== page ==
Slide 1: The intention to treat principle. How do we use data from participants in clinical trials who don’t follow the protocol?
Slide 2: Crossover. Sometimes, a participant in clinical trial will not receive the treatment to which they are randomized and will “cross over” to another treatment group. Reasons for crossover include: the assigned treatment was inconvenient or hard to tolerate, the patient received another treatment off-label, and a patient was randomized to conservative management but decompensated and needed emergent surgery.
Slide 3: What do we do with the data for patients who cross over? Option one: per protocol: patients are ONLY counted if they followed the protocol (crossovers are removed).
Slide 4: What do we do with the data for patients who cross over? Option two: intention to treat: patients are counted as being in the group they were randomized to, regardless of whether they remained in that arm.
Slide 5: Why is intention to treat so important? Intention to treat preserves prognostic balance between groups. Consider the following example: You’re conducting a RCT of a new antibody, coreimumab, on cardiovascular mortality, with n=500 patients. Let’s suppose coreimumab truly has no effect and is equivalent to placebo.
Slide 6: Example. Patients who drop out are no longer random! They had specific reasons for dropping out that correlate with other lifestyle factors – in general, adherent patients have a “healthy user bias” in that being able to adhere to a trial correlates with other healthful behaviors, such as diet and exercise. Let’s also assume that more people drop out of the treatment group than the placebo group, perhaps because of side effects.
Slide 7: This is called a “consort diagram.” Graphic showing randomization to the coreimumab and placebo groups. Because we already know the treatment has no effect, an equal number of patients should die in each arm.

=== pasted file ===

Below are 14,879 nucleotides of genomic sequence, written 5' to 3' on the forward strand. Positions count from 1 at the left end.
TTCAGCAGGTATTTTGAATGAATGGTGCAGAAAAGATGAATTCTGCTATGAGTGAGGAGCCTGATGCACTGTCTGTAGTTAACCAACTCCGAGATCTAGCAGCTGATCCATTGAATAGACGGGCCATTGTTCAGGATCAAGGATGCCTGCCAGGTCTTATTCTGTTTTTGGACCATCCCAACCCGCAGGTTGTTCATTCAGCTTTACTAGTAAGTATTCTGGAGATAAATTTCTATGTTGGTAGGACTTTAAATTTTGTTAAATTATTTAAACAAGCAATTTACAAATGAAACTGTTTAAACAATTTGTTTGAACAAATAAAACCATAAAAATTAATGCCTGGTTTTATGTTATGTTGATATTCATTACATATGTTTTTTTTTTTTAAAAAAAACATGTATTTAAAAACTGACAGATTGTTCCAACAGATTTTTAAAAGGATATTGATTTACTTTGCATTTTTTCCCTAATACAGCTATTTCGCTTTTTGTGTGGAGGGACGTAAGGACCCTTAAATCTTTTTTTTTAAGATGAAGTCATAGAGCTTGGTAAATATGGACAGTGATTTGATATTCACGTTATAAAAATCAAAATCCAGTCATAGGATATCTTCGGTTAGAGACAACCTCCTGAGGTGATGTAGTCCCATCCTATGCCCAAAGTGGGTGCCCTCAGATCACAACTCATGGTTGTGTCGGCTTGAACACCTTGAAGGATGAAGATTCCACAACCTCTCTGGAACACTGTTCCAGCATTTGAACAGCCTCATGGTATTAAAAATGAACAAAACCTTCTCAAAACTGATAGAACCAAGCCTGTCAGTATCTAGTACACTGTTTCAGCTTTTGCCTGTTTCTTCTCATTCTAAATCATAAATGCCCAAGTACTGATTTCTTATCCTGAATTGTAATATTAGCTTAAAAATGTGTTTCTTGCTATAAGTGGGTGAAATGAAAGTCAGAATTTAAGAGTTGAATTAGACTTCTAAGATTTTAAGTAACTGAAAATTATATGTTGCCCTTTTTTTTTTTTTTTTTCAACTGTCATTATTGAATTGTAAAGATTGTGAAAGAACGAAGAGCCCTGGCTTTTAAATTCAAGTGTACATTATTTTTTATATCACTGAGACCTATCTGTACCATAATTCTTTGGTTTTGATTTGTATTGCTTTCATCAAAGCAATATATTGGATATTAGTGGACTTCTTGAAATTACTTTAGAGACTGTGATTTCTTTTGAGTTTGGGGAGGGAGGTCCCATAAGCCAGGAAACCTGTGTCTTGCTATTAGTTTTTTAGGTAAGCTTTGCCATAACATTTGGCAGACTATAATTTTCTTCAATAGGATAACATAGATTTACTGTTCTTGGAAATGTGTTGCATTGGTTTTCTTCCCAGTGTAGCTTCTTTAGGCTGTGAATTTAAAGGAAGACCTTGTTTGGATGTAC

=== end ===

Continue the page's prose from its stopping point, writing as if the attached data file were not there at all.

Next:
Slide 8: Question: what happens when more patients are non-adherent in the intervention than control arm?
Slide 9: Graphic showing randomization to coreimumab and placebo and various outcomes based on which patients are adherent, non-adherent, and died. Outcomes shown by per protocol and intention to treat. Per protocol analysis incorrectly concludes that the intervention has a mortality benefit.
Slide 10: Graphic showing randomization to coreimumab and placebo outcomes based on which patients. Adherent vs. non-adherent patients are prognostically different in ways that existed before the study.
Slide 11: Take home.
The main two ways of analyzing non-adherence to trial protocols are per protocol and intention to treat.
Crossover creates prognostic imbalance between groups because the groups are no longer random.
The intention to treat principle states that participants should be analyzed according to the group to which they were randomized, regardless of what treatment they actually received.
Analysis by intention to treat preserves randomization and prognostic balance between groups.
- The Principle of Intention of Treat and Ambiguous Dropouts. Users’ Guides to the Medical Literature: A Manual to Evidence-Based Clinical Practice. JAMA. McGraw-Hill. 2021 May 12. Link.
- Gupta SK. Intention-to-treat concept: A review. Perspect Clin Res. 2011 Jul;2(3):109-12. PMID 21897887.
- McCoy CE. Understanding the Intention-to-treat Principle in Randomized Controlled Trials. West J Emerg Med. 2017 Oct;18(6):1075-1078. PMID 29085540.
- Detry MA, Lewis RJ. The intention-to-treat principle: how to assess the true effect of choosing a medical treatment. JAMA. 2014 Jul 2;312(1):85-6. PMID 25058221.
Tags: intention to treat, per protocol, statistics, stats with core im